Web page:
Waltja Tjutangku Palyapayi Aboriginal Corporation (Waltja) is an Aboriginal controlled community-based organisation, which does good work with families, grounded in strong culture and relationships. We work in remote Central Australian Aboriginal communities, across nine languages and across more than one quarter of the Northern Territory.
Waltja Tjutangku Palyapayi is in the Luritja language. It literally means “families, for everybody, really good together”, or the short version, “doing good work with families”. Waltja is governed by a Board of Directors who are senior traditional Aboriginal women, permanent residents and leaders in the remote communities where we work.
“Whatever Waltja does, culture is in the centre of what we do and we hold that strong.” Statement from Waltja Directors’ Meeting, Eastern MacDonnell Ranges, NT, May 2014.
“In Waltja, everyone works well together, keeping Waltja strong and friendly – Directors, workers and community. Waltja is home. One family” April Martin, Chairperson.
In November 2014, Waltja was awarded the Reconciliation Australia Indigenous Governance Award for the best-governed Indigenous organisation in Australia. Chair of the judging panel, Professor Mick Dodson, said Waltja has been doing good governance for a very long time, keeping culture at the heart of the work. He said, “Waltja is one of the best organisations I have encountered; the best in Australia.”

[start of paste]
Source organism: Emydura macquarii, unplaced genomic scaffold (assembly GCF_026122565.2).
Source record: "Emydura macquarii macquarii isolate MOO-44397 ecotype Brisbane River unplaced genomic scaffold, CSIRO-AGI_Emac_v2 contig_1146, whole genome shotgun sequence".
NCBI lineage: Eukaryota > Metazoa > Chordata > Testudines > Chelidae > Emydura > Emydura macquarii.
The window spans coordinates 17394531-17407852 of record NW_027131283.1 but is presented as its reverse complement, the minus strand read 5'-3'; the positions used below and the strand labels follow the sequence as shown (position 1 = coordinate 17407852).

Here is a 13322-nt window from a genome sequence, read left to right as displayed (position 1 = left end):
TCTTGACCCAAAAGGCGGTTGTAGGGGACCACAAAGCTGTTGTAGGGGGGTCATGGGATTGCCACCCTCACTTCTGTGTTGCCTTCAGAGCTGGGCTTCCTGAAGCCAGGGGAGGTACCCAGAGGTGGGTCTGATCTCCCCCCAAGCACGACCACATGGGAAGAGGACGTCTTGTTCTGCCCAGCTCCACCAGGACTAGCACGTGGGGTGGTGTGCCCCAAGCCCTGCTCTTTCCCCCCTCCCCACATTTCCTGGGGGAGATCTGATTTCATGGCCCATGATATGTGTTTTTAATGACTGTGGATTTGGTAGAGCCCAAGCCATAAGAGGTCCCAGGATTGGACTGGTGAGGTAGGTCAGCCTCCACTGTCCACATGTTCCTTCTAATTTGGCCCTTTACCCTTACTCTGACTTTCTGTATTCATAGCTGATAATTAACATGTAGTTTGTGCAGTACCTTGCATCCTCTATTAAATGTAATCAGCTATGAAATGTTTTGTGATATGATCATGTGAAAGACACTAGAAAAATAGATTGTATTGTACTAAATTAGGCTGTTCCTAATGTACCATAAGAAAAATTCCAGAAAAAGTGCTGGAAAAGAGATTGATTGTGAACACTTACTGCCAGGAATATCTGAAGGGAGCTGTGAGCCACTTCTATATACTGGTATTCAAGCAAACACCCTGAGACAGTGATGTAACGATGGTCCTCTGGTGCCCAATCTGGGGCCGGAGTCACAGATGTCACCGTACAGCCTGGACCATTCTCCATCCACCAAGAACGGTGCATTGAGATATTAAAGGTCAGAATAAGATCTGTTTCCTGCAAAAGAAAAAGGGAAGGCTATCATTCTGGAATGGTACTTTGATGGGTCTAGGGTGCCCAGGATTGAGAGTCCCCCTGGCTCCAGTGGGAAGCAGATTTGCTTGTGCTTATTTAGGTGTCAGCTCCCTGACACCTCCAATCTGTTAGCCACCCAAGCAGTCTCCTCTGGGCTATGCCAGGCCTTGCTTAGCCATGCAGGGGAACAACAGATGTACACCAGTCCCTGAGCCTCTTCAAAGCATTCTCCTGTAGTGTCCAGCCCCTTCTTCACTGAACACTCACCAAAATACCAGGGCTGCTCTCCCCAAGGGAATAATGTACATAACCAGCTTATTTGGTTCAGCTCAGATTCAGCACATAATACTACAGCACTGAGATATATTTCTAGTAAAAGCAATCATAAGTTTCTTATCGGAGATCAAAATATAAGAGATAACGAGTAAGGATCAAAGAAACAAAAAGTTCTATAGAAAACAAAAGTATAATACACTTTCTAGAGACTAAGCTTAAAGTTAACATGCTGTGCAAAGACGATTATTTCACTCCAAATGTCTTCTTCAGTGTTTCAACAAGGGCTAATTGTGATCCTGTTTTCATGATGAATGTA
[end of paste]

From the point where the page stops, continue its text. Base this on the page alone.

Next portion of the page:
Thank you to all our followers on social media who helped us by promoting our cause and by donating. In less than 24 hours $3000 was donated to our Emergency Relief Fund to help us through the tough December/January season.
Join our band of enthusiastic Twitter followers https://www.twitter.com/waltjapalya
Our young media team team has been working hard learning about all aspects of Video production. You can view the results on our Facebook, Twitter, Vimeo and YouTube Channels as well as on ICTV. They have used this as an opportunity to engage indigenous young people on communities, teaching them about video production.
The “Family News” is a resource for remote families who often have trouble accessing the services and facilities that most people in the Territory take for granted.